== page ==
Questions for Virtual Wounds: Computers probe healing | Science News for Students

Questions for Virtual Wounds: Computers probe healing

Jan 16, 2015 — 7:00 am EST
immune cell model

When the body needs to deliver immune cells to an injury, new blood vessels form. Here, an agent-based model imitates that. It shows what happens when mouse eye tissue (on left) gets blood vessels from developing eye tissue (on right).  


Joseph Walpole, University of Virginia


Before reading:

1.    Why do live-action movies rely on computer effects for some scenes? What are some of the advantages of doing so?

2.    How does your body respond to a scrape or cut? What visible changes occur, from the moment of injury through the healing process?

During reading:

1.    What is the “mission” of inflammatory cells?

2.    What manages the process of inflammation?

3.    Provide an example of a mistake that inflammatory cells might make.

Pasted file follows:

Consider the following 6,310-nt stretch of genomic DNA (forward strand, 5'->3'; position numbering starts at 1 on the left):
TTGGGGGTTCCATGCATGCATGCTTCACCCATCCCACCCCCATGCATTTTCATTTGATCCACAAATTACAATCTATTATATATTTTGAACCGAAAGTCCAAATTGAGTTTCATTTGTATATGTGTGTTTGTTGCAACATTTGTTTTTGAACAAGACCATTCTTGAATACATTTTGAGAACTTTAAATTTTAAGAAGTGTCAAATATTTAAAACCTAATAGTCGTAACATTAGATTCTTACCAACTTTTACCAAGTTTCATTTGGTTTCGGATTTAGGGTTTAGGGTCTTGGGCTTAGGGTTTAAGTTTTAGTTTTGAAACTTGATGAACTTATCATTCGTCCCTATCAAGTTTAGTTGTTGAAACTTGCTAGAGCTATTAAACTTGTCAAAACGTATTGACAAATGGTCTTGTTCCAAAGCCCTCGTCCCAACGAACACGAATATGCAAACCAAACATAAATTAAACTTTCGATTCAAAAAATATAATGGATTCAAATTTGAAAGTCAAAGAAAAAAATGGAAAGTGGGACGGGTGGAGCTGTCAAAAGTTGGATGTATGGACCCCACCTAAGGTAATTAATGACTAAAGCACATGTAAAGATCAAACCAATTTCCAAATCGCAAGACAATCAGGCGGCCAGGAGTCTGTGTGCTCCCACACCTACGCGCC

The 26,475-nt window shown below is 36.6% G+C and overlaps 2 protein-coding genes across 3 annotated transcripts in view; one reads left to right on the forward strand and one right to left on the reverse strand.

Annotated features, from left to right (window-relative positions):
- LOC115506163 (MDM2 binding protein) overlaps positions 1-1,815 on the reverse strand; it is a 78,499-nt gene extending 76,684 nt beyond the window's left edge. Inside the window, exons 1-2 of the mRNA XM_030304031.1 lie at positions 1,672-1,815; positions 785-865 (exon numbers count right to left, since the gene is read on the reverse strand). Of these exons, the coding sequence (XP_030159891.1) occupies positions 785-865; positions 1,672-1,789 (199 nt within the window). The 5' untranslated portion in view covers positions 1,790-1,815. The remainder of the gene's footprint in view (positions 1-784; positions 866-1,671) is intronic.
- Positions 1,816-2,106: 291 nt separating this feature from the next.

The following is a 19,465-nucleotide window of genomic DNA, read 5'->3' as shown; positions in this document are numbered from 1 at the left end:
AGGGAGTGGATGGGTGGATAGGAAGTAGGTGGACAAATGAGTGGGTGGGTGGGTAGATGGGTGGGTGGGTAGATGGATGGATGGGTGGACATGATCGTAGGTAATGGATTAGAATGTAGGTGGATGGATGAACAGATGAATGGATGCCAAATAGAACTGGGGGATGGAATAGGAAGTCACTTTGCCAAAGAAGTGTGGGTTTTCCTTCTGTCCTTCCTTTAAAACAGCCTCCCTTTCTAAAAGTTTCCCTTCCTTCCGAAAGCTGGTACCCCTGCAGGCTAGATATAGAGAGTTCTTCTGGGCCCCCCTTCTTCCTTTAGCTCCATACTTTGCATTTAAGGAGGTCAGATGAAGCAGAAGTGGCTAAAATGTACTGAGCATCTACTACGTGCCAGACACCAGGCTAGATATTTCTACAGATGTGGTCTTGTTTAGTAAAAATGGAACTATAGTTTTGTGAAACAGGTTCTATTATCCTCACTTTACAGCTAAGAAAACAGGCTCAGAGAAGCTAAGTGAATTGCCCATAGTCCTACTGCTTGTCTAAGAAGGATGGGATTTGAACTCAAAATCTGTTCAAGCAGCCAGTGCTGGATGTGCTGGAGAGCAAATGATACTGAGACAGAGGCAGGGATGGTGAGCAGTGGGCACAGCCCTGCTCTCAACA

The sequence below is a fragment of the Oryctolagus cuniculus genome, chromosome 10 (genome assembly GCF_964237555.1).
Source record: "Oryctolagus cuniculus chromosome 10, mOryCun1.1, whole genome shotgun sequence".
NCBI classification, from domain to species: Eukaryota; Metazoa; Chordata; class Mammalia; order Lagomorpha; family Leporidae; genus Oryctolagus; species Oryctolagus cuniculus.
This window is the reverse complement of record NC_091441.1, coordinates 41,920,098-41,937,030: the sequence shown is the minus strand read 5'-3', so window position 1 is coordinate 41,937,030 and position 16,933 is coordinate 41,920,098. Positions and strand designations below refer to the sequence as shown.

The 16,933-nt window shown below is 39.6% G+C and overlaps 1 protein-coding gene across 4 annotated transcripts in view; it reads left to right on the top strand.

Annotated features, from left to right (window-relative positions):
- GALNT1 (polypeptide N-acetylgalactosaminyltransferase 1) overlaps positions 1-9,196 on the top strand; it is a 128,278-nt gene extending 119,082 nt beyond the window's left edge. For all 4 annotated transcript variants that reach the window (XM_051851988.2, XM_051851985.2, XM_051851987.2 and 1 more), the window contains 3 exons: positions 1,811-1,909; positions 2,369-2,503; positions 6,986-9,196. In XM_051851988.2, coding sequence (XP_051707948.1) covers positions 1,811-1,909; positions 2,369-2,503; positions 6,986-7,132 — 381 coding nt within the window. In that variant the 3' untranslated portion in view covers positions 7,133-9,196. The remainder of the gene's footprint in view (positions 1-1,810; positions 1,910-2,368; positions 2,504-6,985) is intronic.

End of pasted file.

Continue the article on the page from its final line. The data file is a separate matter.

4.    Define “agent-based modeling.”

5.    Why is agent-based modeling so helpful in studying complex environments?

6.    Describe the unexpected behavior that emerged on the virtual battlefield created for the movie.

7.    What jobs do neutrophils perform? And what’s the job of macrophages?

8.    Explain what happens when a patient develops sepsis.

After reading:

  1. “Agent-based modeling provides the possibility of looking at the interaction between the parts.” Discuss this statement with a partner and then brainstorm other complex systems, processes or environments where agent-based modeling could be used to understand how different parts interact.


  1. Imagine you wanted to use agent-based modeling to study all the ways people move into, through and out of a large city during the day. First create a list of the kinds of virtual agents that would interact inside your computer program. Next, describe some of the rules a few of these agents would have to follow. Keep in mind how, say, the driver of a car responds to a green, yellow or red traffic light.